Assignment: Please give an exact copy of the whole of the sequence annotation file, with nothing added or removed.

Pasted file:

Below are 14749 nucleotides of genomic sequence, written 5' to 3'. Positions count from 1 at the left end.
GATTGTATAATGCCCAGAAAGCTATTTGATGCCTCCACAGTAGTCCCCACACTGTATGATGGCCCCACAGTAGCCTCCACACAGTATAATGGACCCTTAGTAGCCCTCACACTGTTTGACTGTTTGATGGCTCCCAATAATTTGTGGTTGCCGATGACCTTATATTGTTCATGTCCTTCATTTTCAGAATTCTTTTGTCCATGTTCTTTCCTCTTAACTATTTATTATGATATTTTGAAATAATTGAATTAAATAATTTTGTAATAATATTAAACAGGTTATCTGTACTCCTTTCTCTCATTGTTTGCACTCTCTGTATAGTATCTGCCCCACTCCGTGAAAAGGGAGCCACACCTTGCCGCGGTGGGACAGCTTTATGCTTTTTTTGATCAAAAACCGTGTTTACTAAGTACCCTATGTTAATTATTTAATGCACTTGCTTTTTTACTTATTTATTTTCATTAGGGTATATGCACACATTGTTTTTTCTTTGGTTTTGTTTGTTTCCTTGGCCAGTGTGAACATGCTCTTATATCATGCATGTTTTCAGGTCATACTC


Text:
Below are 14749 nucleotides of genomic sequence, written 5' to 3'. Positions count from 1 at the left end.
GATTGTATAATGCCCAGAAAGCTATTTGATGCCTCCACAGTAGTCCCCACACTGTATGATGGCCCCACAGTAGCCTCCACACAGTATAATGGACCCTTAGTAGCCCTCACACTGTTTGACTGTTTGATGGCTCCCAATAATTTGTGGTTGCCGATGACCTTATATTGTTCATGTCCTTCATTTTCAGAATTCTTTTGTCCATGTTCTTTCCTCTTAACTATTTATTATGATATTTTGAAATAATTGAATTAAATAATTTTGTAATAATATTAAACAGGTTATCTGTACTCCTTTCTCTCATTGTTTGCACTCTCTGTATAGTATCTGCCCCACTCCGTGAAAAGGGAGCCACACCTTGCCGCGGTGGGACAGCTTTATGCTTTTTTTGATCAAAAACCGTGTTTACTAAGTACCCTATGTTAATTATTTAATGCACTTGCTTTTTTACTTATTTATTTTCATTAGGGTATATGCACACATTGTTTTTTCTTTGGTTTTGTTTGTTTCCTTGGCCAGTGTGAACATGCTCTTATATCATGCATGTTTTCAGGTCATACTC